I know it has been ages since I have written a blog entry. The reason is simple, the school year has begun. I have been in the midst of both creating and teaching a computer mediated course in New Testament. The time requirements are huge (along with other on campus courses). However, in the midst of this semester, I am going to attempt occasional blog entries.
Because of a study I am scheduled to do, I have been reading in C.F.D. Moule’s The Holy Spirit a little book published in 1978 by A.R. Mowbray & Co. and then by Eerdmans. Since Moule’s relatively recent death, I have been going back and rereading some of his works. In The Holy Spirit, Moule ends with an “Epilogue.” It is a single paragraph, but this paragraph carries a perspective that all of us who write for a vocation would do well to remember. It is quoted in part below:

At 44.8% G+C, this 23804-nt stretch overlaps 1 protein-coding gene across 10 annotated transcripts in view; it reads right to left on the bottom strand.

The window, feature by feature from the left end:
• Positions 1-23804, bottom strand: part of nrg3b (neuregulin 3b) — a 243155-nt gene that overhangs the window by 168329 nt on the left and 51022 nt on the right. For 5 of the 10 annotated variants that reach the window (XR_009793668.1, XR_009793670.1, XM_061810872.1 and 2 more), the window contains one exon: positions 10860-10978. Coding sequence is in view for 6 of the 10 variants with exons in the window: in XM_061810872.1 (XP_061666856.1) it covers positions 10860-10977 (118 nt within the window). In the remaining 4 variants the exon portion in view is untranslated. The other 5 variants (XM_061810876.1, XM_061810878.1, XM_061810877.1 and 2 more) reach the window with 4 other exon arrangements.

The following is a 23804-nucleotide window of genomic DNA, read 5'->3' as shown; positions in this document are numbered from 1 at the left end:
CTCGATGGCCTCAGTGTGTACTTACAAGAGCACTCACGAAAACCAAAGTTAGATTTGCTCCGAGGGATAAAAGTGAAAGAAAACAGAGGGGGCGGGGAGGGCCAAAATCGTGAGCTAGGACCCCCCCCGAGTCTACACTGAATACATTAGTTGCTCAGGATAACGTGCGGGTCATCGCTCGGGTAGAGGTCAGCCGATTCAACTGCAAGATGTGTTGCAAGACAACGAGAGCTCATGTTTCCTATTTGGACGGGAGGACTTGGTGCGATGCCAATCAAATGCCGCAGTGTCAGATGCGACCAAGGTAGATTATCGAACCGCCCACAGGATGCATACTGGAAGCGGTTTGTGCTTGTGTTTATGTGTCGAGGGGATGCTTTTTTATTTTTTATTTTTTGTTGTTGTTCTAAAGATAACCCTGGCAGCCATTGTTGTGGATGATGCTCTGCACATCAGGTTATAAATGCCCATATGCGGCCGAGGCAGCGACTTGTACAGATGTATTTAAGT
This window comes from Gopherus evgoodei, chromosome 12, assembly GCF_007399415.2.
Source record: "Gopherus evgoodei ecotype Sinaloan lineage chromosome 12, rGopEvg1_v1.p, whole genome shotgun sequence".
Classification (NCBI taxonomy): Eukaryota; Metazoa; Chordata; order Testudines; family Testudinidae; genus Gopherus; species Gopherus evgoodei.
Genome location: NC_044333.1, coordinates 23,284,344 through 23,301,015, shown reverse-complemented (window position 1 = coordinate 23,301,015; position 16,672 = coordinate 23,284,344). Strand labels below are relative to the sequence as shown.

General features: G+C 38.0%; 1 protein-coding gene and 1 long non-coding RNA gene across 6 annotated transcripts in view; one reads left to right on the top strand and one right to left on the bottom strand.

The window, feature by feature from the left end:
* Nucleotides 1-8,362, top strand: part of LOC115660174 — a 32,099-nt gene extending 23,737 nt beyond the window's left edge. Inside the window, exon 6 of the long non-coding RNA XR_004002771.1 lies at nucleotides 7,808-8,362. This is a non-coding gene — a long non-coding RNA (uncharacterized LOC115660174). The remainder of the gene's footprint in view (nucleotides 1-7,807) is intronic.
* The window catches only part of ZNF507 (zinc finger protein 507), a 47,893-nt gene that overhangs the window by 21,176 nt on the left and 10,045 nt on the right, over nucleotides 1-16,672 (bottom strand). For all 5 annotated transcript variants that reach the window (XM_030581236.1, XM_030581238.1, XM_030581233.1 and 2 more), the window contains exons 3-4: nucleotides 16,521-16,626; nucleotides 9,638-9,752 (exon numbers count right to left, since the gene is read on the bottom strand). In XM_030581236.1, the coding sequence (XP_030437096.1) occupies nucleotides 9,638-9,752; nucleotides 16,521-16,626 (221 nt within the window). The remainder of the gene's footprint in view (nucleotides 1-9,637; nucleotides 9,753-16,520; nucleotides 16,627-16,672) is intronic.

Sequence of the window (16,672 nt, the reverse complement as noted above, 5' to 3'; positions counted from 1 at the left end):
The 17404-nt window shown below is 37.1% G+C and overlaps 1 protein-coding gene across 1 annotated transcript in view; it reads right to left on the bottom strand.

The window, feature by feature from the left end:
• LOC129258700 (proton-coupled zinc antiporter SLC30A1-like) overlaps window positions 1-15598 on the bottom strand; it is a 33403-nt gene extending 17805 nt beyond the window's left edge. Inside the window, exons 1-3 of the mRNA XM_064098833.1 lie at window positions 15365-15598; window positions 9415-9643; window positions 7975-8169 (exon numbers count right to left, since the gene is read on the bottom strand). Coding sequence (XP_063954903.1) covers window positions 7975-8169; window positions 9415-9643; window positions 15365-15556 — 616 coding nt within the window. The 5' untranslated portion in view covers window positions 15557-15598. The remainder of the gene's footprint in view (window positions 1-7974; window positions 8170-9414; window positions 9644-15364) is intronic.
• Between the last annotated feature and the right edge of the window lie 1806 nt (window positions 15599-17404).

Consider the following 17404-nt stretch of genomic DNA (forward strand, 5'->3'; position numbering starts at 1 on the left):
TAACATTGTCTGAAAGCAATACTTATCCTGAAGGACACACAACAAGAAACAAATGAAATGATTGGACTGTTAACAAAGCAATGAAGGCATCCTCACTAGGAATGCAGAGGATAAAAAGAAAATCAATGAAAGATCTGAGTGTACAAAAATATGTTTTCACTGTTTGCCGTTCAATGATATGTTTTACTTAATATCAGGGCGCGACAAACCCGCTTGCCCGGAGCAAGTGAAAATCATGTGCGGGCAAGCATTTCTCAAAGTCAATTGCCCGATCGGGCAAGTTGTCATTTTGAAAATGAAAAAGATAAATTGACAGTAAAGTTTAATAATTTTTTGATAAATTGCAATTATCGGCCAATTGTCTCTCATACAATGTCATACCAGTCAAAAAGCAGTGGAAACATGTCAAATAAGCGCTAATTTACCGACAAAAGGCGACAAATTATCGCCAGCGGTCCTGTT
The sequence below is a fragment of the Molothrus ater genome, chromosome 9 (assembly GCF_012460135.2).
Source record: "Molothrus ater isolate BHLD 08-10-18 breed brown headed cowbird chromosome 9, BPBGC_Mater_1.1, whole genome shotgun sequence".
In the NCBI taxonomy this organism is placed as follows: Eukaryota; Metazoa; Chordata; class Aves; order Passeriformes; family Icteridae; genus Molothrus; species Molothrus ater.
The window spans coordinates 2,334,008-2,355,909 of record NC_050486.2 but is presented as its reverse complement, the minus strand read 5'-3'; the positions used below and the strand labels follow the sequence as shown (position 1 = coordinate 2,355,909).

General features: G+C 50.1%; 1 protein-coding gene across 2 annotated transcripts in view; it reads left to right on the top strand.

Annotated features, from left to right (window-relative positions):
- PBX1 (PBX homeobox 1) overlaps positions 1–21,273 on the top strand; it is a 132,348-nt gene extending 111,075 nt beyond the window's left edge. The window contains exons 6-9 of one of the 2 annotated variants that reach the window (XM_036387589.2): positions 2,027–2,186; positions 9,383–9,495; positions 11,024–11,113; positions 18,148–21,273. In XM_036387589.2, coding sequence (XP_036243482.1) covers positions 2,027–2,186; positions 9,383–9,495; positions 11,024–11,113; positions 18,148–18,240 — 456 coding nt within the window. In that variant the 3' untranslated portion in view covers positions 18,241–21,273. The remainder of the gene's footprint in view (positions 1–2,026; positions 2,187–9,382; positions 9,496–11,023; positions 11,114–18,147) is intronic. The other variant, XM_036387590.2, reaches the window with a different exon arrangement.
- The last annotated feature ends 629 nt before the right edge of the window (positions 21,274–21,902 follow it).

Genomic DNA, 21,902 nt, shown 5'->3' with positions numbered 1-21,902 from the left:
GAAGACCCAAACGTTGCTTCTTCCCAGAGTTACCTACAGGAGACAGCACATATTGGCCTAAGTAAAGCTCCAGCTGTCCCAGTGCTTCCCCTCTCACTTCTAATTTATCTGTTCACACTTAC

“Any serious investigation into a great and important subject is bound to land itself in a tangle of words. Words are feeble things–never adequate for the job; yet priceless things–seldom dispensable. They are dangerous things, for they are so fascinating that they tempt the user to linger with them and treat them as ends instead of means. But the Word became flesh; and a word that is not in some way implemented goes sour and becomes a liability instead of an asset.”
Moule ends the paragraph with what is a prayer for mercy for all writers and readers:
“But if it [the book] has only confused the reader, or tempted him to go on weaving words instead of entering more richly into the experience they serve to define–God forgive us both!” (p. 97).